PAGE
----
Two new papers published this week point to male grey seals (why always the males???) being the the most likely source of the ‘corkscrew seal’ injuries that have been observed in seals carcasses washing up around the Atlantic over the past two decades.
An adult male grey seal was observed and recorded catching, killing and eating five weaned grey seal pups over a period of one week on the Isle of May, Scotland. A further 9 carcasses found in the same area exhibited similar injuries. Post mortem analysis of lesions indicated the wound characteristics were similar to each other and in 12 of the 14 carcasses analysed, were indistinguishable from carcasses previously attributed to propeller interaction. We therefore propose that most of the seal carcasses displaying spiral lacerations in the UK are caused by grey seal predation. Cases in other locations should be re-evaluated using the scoring system presented here to identify whether grey seal predation is a major cause of mortality in phocid seals.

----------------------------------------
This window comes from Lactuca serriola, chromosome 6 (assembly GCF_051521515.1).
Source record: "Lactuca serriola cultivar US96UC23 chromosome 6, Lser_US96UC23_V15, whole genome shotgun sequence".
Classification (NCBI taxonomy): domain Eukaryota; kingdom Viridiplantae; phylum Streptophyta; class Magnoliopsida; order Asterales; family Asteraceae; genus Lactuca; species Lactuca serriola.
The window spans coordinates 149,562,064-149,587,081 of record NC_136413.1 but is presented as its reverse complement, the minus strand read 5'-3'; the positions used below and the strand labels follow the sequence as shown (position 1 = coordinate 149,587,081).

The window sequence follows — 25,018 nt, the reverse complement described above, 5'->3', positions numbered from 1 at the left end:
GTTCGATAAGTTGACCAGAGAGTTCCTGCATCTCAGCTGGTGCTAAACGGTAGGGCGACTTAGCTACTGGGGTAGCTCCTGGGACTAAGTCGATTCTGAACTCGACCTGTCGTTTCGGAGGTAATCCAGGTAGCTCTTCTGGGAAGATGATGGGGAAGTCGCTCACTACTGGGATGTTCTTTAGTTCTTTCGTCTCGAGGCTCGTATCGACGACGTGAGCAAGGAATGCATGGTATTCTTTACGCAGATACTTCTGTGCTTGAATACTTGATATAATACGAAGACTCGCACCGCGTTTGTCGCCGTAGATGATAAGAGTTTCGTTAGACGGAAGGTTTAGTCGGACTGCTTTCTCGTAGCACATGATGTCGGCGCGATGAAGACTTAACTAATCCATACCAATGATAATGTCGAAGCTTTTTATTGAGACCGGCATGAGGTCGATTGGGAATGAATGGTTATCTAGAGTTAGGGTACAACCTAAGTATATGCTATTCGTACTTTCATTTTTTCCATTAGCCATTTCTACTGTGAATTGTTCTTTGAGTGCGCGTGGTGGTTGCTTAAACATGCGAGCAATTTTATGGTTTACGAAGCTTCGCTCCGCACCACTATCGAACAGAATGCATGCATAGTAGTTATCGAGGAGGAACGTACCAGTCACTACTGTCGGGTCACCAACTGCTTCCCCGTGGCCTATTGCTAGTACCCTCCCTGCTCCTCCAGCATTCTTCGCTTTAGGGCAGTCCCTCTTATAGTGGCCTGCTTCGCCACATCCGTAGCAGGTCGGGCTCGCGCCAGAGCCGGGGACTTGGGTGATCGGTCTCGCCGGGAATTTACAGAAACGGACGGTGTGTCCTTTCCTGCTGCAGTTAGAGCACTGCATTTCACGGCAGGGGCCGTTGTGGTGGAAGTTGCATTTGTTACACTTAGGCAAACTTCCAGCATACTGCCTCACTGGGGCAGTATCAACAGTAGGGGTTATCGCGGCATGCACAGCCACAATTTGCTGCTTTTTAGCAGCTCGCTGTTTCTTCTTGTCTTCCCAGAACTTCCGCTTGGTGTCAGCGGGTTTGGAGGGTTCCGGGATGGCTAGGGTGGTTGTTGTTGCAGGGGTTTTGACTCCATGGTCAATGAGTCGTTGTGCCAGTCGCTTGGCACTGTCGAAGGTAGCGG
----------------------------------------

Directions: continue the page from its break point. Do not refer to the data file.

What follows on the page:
You can check out the paper here and here. The findings the recent years goes along way to dispel the idea that seals (and otters, leopard seals and dolphins) are cute and cuddly, but much more in line with what one might expect from top predators and males potentially trying to dominate the gene pool – as observed in lions and polar bears.